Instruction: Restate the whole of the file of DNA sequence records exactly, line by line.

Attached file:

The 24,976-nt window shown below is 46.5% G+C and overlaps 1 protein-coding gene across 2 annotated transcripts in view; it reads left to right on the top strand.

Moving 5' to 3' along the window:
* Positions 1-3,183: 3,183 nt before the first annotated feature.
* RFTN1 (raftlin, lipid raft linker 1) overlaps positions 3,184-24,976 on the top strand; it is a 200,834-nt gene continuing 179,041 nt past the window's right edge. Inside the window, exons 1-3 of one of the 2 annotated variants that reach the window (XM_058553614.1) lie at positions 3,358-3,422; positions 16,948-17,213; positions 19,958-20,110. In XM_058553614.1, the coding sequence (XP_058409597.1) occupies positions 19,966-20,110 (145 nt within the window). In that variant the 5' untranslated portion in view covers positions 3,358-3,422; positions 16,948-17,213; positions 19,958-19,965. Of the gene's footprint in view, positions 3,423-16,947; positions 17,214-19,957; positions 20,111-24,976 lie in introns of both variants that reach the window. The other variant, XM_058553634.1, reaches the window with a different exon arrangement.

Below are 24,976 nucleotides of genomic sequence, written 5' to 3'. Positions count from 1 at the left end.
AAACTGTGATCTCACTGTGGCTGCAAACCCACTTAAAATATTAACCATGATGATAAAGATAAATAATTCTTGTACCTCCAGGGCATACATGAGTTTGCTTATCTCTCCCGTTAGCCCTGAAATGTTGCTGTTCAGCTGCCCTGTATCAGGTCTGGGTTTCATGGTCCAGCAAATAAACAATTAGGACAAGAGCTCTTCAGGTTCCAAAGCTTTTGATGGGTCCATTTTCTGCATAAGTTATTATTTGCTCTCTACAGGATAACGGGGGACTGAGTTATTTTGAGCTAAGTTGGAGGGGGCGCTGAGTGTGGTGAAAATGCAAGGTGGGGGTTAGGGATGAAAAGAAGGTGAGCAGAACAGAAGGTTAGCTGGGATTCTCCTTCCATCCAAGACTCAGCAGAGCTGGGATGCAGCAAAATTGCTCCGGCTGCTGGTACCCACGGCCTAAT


The 24,976-nt window shown below is 46.5% G+C and overlaps 1 protein-coding gene across 2 annotated transcripts in view; it reads left to right on the top strand.

Moving 5' to 3' along the window:
* Positions 1-3,183: 3,183 nt before the first annotated feature.
* RFTN1 (raftlin, lipid raft linker 1) overlaps positions 3,184-24,976 on the top strand; it is a 200,834-nt gene continuing 179,041 nt past the window's right edge. Inside the window, exons 1-3 of one of the 2 annotated variants that reach the window (XM_058553614.1) lie at positions 3,358-3,422; positions 16,948-17,213; positions 19,958-20,110. In XM_058553614.1, the coding sequence (XP_058409597.1) occupies positions 19,966-20,110 (145 nt within the window). In that variant the 5' untranslated portion in view covers positions 3,358-3,422; positions 16,948-17,213; positions 19,958-19,965. Of the gene's footprint in view, positions 3,423-16,947; positions 17,214-19,957; positions 20,111-24,976 lie in introns of both variants that reach the window. The other variant, XM_058553634.1, reaches the window with a different exon arrangement.

Below are 24,976 nucleotides of genomic sequence, written 5' to 3'. Positions count from 1 at the left end.
AAACTGTGATCTCACTGTGGCTGCAAACCCACTTAAAATATTAACCATGATGATAAAGATAAATAATTCTTGTACCTCCAGGGCATACATGAGTTTGCTTATCTCTCCCGTTAGCCCTGAAATGTTGCTGTTCAGCTGCCCTGTATCAGGTCTGGGTTTCATGGTCCAGCAAATAAACAATTAGGACAAGAGCTCTTCAGGTTCCAAAGCTTTTGATGGGTCCATTTTCTGCATAAGTTATTATTTGCTCTCTACAGGATAACGGGGGACTGAGTTATTTTGAGCTAAGTTGGAGGGGGCGCTGAGTGTGGTGAAAATGCAAGGTGGGGGTTAGGGATGAAAAGAAGGTGAGCAGAACAGAAGGTTAGCTGGGATTCTCCTTCCATCCAAGACTCAGCAGAGCTGGGATGCAGCAAAATTGCTCCGGCTGCTGGTACCCACGGCCTAAT